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A fate and transport model for Asian carp environmental DNA in the Chicago area waterways system

Cerco, Carl F., Schultz, Martin T., Noel, Mark R., Skahill, Brian, Kim, Sung-Chan
Journal of Great Lakes research 2018 v.44 no.4 pp. 813-823
DNA, Hypophthalmichthys molitrix, aquatic environment, carp, invasive species, models, monitoring, waterways, Illinois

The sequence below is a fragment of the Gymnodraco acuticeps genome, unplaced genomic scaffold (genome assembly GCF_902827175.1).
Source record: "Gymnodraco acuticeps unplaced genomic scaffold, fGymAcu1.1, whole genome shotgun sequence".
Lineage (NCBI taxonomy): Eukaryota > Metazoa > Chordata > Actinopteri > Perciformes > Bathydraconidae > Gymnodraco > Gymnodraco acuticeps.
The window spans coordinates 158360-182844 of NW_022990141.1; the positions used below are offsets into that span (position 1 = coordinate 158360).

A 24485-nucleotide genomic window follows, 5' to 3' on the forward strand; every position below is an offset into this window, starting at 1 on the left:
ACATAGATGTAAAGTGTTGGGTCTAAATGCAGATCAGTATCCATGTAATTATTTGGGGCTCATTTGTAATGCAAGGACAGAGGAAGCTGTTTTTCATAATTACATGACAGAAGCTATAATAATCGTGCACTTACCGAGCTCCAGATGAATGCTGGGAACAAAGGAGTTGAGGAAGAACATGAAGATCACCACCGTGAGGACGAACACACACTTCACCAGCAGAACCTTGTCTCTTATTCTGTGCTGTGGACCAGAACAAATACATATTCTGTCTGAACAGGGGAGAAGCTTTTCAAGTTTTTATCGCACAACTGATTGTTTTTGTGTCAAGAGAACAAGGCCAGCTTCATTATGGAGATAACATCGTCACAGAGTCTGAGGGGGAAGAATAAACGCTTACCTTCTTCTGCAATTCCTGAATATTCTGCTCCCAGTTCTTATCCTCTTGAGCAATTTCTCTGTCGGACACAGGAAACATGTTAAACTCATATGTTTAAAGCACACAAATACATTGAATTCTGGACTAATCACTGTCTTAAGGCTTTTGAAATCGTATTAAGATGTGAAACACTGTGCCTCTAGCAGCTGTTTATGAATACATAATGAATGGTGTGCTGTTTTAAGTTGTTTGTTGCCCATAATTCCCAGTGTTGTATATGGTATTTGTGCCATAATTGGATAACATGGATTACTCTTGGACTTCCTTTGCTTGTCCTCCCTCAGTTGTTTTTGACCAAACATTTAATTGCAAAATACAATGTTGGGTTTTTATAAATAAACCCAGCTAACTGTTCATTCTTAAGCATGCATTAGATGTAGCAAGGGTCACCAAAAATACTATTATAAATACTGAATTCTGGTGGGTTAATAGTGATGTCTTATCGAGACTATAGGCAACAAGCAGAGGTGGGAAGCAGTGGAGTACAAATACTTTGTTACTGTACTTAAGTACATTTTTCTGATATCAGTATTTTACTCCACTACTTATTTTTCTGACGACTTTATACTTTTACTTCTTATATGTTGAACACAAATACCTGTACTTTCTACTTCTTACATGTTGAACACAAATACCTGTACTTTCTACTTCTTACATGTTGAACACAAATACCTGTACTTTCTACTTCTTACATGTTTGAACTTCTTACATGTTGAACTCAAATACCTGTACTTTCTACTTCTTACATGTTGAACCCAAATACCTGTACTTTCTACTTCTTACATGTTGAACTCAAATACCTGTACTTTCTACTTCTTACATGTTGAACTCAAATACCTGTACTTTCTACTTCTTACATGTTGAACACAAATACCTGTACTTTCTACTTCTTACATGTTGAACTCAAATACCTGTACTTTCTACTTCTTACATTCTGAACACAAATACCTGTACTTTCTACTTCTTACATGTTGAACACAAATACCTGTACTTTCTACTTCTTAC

Detection of environmental DNA (eDNA) is widely employed to infer the presence of endangered or invasive species in the aquatic environment. Detection of eDNA, however, does not guarantee the presence of the species in question. The location, time, and nature of the eDNA source are unknown. An eDNA fate and transport model can help to address these unknowns. Construction of such a model requires resolution of multiple issues including: 1) Quantification of eDNA concentration in the environment; 2) Quantification of the eDNA source; 3) Quantification of decay rate; and, 4) Model application and validation. We address these issues and present the results of a fate and transport model for eDNA originating from an invasive species, silver carp (Hypophthalmicthys molitrix), in the Chicago Area Waterways System, USA. Results indicate the presence of roughly 4600 kg of silver carp, distributed along the major axes of the system, is required to produce the eDNA detected in routine monitoring. Positive detection of eDNA in a sample suggests a source within days and km of the sample time and location.